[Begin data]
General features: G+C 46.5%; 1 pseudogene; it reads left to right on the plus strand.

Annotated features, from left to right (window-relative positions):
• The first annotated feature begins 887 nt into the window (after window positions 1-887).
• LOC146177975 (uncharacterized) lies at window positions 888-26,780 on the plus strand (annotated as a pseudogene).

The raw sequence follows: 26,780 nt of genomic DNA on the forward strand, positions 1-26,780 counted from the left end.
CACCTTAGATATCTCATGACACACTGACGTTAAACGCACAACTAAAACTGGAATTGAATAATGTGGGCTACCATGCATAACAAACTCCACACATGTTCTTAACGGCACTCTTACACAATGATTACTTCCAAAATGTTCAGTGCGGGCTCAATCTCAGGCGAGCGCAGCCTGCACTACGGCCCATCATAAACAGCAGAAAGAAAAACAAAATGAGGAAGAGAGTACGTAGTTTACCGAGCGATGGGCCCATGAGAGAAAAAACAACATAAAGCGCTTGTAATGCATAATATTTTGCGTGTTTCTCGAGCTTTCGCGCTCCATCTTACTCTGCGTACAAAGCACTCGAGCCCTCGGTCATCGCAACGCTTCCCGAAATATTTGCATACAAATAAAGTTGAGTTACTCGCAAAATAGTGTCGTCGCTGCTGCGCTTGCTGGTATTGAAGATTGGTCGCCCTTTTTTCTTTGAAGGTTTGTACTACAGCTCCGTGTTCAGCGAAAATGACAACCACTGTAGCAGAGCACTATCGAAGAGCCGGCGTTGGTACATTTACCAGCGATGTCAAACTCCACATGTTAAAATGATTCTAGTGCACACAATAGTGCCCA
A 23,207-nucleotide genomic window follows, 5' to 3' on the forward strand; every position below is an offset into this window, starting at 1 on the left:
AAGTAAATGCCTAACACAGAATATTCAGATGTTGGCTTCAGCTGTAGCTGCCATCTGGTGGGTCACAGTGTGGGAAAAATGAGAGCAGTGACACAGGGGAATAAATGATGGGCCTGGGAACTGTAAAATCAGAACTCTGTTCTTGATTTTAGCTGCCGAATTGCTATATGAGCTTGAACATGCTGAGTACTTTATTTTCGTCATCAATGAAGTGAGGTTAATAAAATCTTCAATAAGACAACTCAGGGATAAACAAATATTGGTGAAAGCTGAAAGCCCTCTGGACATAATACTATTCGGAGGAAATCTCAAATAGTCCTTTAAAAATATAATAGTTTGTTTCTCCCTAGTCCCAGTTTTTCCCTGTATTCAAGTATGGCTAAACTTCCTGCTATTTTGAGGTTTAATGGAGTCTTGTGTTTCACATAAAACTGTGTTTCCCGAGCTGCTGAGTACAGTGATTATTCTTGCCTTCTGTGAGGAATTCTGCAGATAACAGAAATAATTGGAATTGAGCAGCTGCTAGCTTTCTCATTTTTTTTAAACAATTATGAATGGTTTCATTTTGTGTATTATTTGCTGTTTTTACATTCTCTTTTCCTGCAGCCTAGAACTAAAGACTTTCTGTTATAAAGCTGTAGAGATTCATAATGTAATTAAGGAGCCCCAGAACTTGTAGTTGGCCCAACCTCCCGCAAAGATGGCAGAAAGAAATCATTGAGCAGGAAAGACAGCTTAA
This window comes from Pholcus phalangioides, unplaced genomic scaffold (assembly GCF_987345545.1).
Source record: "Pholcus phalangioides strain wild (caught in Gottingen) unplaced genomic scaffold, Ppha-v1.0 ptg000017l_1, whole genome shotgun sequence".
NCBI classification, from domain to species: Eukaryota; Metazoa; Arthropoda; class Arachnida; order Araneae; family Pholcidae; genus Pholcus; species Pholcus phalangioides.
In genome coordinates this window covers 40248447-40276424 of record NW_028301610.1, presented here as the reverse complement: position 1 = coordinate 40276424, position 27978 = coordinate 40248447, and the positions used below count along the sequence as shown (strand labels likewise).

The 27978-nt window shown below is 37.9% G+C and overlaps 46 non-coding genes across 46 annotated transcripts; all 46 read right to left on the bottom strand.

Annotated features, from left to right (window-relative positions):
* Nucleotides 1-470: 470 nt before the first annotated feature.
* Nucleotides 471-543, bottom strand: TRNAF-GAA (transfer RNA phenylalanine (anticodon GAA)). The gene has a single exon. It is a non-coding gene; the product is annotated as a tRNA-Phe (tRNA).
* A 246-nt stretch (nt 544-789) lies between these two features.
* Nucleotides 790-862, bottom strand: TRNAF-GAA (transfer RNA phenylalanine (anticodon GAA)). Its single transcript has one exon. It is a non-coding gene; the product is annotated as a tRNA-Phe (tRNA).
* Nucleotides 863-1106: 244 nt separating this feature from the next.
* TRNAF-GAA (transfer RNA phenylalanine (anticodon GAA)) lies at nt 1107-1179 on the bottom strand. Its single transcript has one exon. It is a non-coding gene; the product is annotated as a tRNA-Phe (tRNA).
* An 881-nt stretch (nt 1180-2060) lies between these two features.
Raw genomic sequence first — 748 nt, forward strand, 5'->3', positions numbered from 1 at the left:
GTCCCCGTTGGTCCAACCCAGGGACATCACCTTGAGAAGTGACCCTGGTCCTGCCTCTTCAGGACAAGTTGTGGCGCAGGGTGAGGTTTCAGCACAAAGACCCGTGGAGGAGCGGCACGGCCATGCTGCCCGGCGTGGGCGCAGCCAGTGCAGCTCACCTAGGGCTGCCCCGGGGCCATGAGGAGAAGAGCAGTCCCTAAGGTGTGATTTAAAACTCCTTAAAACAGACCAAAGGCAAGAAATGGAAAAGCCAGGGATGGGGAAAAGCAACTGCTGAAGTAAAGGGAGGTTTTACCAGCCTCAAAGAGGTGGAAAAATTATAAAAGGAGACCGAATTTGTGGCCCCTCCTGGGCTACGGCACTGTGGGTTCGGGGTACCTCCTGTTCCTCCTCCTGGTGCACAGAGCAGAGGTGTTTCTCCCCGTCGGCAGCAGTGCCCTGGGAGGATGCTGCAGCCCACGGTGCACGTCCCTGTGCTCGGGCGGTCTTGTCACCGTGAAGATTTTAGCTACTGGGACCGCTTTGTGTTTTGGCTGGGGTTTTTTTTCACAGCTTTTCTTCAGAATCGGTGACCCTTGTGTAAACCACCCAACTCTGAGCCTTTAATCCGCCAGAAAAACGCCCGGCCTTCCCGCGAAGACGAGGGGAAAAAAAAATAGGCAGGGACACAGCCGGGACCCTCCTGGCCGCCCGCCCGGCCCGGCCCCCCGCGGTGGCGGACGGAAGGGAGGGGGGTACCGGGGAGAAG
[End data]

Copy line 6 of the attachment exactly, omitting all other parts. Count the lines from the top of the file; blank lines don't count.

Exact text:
CACCTTAGATATCTCATGACACACTGACGTTAAACGCACAACTAAAACTGGAATTGAATAATGTGGGCTACCATGCATAACAAACTCCACACATGTTCTTAACGGCACTCTTACACAATGATTACTTCCAAAATGTTCAGTGCGGGCTCAATCTCAGGCGAGCGCAGCCTGCACTACGGCCCATCATAAACAGCAGAAAGAAAAACAAAATGAGGAAGAGAGTACGTAGTTTACCGAGCGATGGGCCCATGAGAGAAAAAACAACATAAAGCGCTTGTAATGCATAATATTTTGCGTGTTTCTCGAGCTTTCGCGCTCCATCTTACTCTGCGTACAAAGCACTCGAGCCCTCGGTCATCGCAACGCTTCCCGAAATATTTGCATACAAATAAAGTTGAGTTACTCGCAAAATAGTGTCGTCGCTGCTGCGCTTGCTGGTATTGAAGATTGGTCGCCCTTTTTTCTTTGAAGGTTTGTACTACAGCTCCGTGTTCAGCGAAAATGACAACCACTGTAGCAGAGCACTATCGAAGAGCCGGCGTTGGTACATTTACCAGCGATGTCAAACTCCACATGTTAAAATGATTCTAGTGCACACAATAGTGCCCA